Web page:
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Sep 10

Benign0’s book

I was surprised to read that one of my favorite bloggers, big mango, wrote a foreword to an e-book by benign0 (who may be familiar to some as one of the most enthusiastic hecklers of the politically-passionate). So I went through the benign0 tract, and while I can’t endorse it uncritically, I do think it is worth a download and further discussion. There are some assumptions that, I think, represent breathtaking leaps in logic, but in general, his observations are thought-provoking (always good), generally shrewd (always a remarkable thing), and the style very readable and far less conducive to high blood pressure than his on-line heckling. I find myself agreeing with some of his observations and arguments more easily than I expected, though there is plenty to quibble with in other respects.

Some of his more interesting points are (as I see them)

1. Do we have a kind of linguistic apartheid, in which the benefits of a national language haven’t materialized, and instead, produced a substandard level of intellectual involvement for the majority, while maintaining the hegemony of an English-fluent minority? And is the Filipino language, in itself, fatally flawed as far as encouraging a modern, dynamic and competitive society is concerned (he asserts, for example, that there is no Filipino word for “efficiency”).

2. Filipinos do not understand democracy, freedom, etc. in substantive but only in the most superficial and self-defeating manner; that the Filipino family is not just the bedrock of society, it is one of the root causes of the country’s moribund state; it might even be asked, is Philippine society by its very nature, unjust? Also, that Filipinos seem congenitally incapable of the hard work (and by extension, unwilling to demonstrate a basic requirement of maturity, delaying self-gratification).

3. Un unhealthy contempt for intellectual effort; unwillingness to innovate; refusal to engage in critical thinking or to confuse partisan sniping for critical thought; pride becomes a substitute for achievement.

So, what I do unhesitatingly do, is recommend Benign0’s book for reading and discussion. It’s interesting that the most provocative works in the past twenty years were produced by one American (James Fallows), and two Filipino expatriates (Benign0 and David C. Martinez).

From the Lionel Giles translation of the Analects of Confucius:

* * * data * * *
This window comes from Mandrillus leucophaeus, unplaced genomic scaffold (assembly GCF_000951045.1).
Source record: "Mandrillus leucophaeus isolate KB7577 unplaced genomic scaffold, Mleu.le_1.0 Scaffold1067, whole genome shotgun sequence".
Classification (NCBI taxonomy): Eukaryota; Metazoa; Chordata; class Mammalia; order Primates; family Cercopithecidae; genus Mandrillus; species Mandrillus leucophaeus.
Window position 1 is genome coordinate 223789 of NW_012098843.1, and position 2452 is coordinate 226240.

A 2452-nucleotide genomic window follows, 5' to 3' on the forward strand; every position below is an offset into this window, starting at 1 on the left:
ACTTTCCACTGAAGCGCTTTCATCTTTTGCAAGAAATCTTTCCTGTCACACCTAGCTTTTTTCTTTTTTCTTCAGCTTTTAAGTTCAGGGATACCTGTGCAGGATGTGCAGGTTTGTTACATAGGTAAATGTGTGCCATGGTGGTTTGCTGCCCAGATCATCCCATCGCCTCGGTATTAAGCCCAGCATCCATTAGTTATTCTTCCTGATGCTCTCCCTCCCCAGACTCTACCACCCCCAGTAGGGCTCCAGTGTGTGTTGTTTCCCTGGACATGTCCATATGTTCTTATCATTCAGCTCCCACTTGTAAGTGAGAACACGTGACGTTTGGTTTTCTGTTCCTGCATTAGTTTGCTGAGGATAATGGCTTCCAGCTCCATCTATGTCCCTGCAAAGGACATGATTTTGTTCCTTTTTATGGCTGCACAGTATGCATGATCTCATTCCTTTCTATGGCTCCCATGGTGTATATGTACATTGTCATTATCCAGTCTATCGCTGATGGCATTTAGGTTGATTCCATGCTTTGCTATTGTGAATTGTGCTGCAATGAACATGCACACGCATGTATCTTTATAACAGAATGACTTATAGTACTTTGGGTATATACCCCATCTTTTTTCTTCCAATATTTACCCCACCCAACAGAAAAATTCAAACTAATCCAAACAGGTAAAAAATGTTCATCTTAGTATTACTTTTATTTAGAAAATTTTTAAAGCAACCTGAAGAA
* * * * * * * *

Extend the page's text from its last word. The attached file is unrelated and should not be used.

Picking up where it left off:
Duke Ai asked, saying: What must I do that my people may be contented? – Confucius replied: Promote the upright and dismiss all evildoers, and the people will be contented. Promote the evil-doers and dismiss the upright, and the people will be discontented.

Chi K’-ang Tzû asked by what means he might cause his people to be respectful and loyal, and encourage them in the path of virtue. The Master replied: Conduct yourself towards them with dignity, and you will earn their respect; be a good son and a kind prince, and you will find them loyal; promote the deserving and instruct those who fall short, and they will be encouraged to follow the path of virtue.

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  1. Carl

    Give benignO and David Martinez credit for thinking out of a box. While I think that we can someday overcome ourselves and get out of the rut, it may not be in the manner or form conventionally envisaged. It could mean having a country composed of a loose coalition of autonomous regions, or even dividing the country into 2 or 3 states, forcing them to become more dynamic and resourceful. Those options are not necessarily bad things. They could even be the best things that could happen. It is said that God never works in straight lines.

  2. mlq3

    carl, i don’t think they’re necessarily thinking out of the box. it’s just that, as expatriates, they can look at things with a certain detachment and impunity. they don’t run the risk of either being lynched for daring to pose questions, nor do they have to live with the consequences of their ideas.

    this is an important caveat to bear in mind but otherwise, their ideas (themselves restatements of ideas as old as the ones they question) do make for healthy debate. after all, even if old, the fact their ideas can be restated and reargued means they haven’t been resolved.

  3. vic